I feel a bit giddy finally talking to you all about this series. If you'll remember, I fell madly in love with The Q when it came out a few years ago. Now, Beth Brower is writing The Unselected Journals of Emma M. Lion — a series of novellas set in London in 1883. Each volume is an excerpt from the incorrigible Emma's journals, and the first two volumes are already available with the third on the way soon. I think they'd make rather perfect pandemic reading. Humorous and charming down to their bones, they're just what the doctor ordered to lift your spirits in this uncertain time that just proves to be too much some days. If you're experiencing one of those days, I suggest giving Volume 1 a go (it's only 99 cents on Kindle, $4.99 for a trade paperback copy). It will surprise exactly none of you that I own print and digital editions of both volumes. Miss Emma M. Lion has waited long enough. Come hell or high water (and really, given her track record, both a
It's been years since I picked up a Mhairi McFarlane novel, and I'm not really sure why that is. I liked It's Not Me, It's You well enough (it's obvious she's quite a witty writer), but something about the execution felt off and I think I let that keep me from diving deeper into her backlist. Then came an offer to review her upcoming title If I Never Met You , and something about this one seemed to call out to me. As though it was time. As though Laurie and Jamie might be the ones. Spoiler alert: It was and they were. It was the perfect read for a couple of dreary, grey January days. While not perhaps as bubbly as I've Got Your Number , I would definitely recommend it to readers who enjoyed that novel. They share a business setting, two individuals who are more than they know themselves to be, and a wonderfully slow burn romance. Readers who love Sarra Manning and Beth O'Leary 's The Flatshare should also take note. Comedy was tragedy plus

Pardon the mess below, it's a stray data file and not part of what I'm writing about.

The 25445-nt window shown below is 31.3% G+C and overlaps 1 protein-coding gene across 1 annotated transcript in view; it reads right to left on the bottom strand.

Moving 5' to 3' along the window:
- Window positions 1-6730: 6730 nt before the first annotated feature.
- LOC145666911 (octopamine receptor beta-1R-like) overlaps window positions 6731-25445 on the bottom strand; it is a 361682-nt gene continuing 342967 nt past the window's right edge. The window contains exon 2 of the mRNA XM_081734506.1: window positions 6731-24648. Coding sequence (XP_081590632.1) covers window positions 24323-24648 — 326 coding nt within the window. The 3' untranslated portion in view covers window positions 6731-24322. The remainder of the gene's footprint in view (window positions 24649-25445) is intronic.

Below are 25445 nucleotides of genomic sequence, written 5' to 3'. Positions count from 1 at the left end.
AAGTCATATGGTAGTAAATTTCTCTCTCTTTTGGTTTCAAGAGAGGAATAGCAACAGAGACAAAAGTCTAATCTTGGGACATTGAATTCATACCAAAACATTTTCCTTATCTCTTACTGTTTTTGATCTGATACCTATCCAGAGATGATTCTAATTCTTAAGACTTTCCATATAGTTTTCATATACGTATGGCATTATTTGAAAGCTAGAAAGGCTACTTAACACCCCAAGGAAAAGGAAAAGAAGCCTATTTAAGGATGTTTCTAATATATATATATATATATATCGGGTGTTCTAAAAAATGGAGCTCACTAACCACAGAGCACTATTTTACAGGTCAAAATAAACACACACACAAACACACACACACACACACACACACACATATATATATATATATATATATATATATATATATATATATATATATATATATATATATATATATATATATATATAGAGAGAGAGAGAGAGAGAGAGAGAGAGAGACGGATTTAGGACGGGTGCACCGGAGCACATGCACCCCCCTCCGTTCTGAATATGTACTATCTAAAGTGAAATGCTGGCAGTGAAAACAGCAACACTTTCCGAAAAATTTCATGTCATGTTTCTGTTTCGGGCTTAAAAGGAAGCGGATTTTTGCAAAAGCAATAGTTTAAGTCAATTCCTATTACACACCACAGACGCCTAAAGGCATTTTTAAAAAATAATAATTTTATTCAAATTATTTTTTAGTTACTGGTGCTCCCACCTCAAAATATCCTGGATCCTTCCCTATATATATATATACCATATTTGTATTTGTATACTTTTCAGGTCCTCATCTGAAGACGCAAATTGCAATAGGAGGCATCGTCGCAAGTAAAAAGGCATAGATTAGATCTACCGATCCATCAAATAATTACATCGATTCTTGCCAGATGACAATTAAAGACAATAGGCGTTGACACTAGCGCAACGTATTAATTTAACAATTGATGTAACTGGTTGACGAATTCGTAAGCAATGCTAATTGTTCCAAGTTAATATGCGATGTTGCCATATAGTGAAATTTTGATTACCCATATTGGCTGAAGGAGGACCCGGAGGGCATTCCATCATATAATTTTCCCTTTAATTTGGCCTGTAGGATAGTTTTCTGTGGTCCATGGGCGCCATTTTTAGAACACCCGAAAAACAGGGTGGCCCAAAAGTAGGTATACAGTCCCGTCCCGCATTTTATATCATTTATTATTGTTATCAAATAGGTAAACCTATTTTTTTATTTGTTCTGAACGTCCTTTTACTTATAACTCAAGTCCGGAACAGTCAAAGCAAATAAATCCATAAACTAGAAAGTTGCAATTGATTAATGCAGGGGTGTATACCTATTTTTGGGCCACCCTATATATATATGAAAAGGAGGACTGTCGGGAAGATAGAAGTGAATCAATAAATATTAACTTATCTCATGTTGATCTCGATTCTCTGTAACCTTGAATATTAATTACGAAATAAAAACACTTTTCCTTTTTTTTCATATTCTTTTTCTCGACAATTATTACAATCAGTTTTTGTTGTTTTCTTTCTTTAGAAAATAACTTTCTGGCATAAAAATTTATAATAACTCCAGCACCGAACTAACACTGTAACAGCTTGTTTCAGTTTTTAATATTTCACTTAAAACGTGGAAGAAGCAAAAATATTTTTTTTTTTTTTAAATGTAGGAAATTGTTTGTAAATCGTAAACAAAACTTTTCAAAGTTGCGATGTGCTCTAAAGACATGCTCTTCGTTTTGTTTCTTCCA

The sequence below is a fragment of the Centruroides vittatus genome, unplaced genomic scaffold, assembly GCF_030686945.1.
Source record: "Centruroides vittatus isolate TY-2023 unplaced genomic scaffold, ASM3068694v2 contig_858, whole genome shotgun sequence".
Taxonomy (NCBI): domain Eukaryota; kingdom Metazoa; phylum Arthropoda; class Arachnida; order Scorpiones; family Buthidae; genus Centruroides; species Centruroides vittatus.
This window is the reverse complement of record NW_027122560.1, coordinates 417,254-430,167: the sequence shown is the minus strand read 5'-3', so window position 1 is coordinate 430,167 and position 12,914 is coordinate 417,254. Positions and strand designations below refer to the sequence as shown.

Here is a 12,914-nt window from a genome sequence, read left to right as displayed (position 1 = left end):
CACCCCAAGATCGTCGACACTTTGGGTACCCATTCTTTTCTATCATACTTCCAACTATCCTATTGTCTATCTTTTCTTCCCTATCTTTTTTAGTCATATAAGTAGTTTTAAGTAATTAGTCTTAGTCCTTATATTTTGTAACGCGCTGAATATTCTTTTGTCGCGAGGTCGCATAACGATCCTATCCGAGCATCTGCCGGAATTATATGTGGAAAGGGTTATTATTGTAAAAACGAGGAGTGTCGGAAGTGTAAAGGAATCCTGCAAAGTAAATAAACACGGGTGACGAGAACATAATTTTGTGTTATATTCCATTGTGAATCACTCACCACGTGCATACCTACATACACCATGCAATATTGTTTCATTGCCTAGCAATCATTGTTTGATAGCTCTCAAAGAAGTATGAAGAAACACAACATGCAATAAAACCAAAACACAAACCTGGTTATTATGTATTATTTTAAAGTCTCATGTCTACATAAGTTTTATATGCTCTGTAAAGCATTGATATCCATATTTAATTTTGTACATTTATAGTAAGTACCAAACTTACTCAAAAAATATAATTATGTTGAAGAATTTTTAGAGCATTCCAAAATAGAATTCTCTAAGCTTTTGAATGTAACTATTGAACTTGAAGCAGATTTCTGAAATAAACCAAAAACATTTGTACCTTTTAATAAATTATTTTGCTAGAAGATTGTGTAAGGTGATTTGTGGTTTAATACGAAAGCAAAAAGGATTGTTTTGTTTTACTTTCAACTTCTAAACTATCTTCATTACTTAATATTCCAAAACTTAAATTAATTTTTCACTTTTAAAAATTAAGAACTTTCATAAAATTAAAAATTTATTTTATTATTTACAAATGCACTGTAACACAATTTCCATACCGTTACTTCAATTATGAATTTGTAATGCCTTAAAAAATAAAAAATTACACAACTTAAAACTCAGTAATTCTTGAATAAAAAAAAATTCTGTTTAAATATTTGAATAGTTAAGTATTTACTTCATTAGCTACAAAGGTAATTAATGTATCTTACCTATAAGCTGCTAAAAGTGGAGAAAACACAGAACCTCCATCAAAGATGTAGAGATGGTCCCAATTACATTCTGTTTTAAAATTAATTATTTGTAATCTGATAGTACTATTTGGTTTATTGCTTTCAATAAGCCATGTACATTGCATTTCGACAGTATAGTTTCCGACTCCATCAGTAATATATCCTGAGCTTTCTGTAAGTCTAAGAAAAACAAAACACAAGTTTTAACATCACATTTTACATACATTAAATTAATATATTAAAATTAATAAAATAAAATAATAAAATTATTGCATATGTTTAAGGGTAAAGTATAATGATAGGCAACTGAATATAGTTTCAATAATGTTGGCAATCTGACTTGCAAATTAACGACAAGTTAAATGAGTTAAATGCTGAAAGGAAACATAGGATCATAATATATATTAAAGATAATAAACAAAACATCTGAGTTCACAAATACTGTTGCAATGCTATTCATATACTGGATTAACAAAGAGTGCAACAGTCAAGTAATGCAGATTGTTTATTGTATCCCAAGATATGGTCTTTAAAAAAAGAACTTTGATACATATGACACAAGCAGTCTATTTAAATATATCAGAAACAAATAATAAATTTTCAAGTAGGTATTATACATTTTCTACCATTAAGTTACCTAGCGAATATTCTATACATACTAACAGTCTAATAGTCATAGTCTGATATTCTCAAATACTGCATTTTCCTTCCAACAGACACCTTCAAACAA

It is the last day of the year. How are you doing at this point? You good to go on? I'm going to. For a number of important reasons, which are too varied (or possibly too private) to enumerate here. So how about we say we shall go on because: "Gansey. That's all there is." I find that "Because Gansey" is highly motivating when motivation is thin on the ground. Also thin on the ground have been my posts this year. And yet, I'm still not stopping. And I still greatly enjoy arriving at this final post of the year. And so here I leave my best books of the year. It wound up being a respectable nineteen titles this year. Nineteen for 2019. That's down a fair bit from last year's whopping twenty-eight, but rather on par with previous years' lists and more than 2016 and 2017, respectively. I'm pleased. I'm pleased with every book on this list, with every one of the books you shared with me and the ones I've been able to share with you.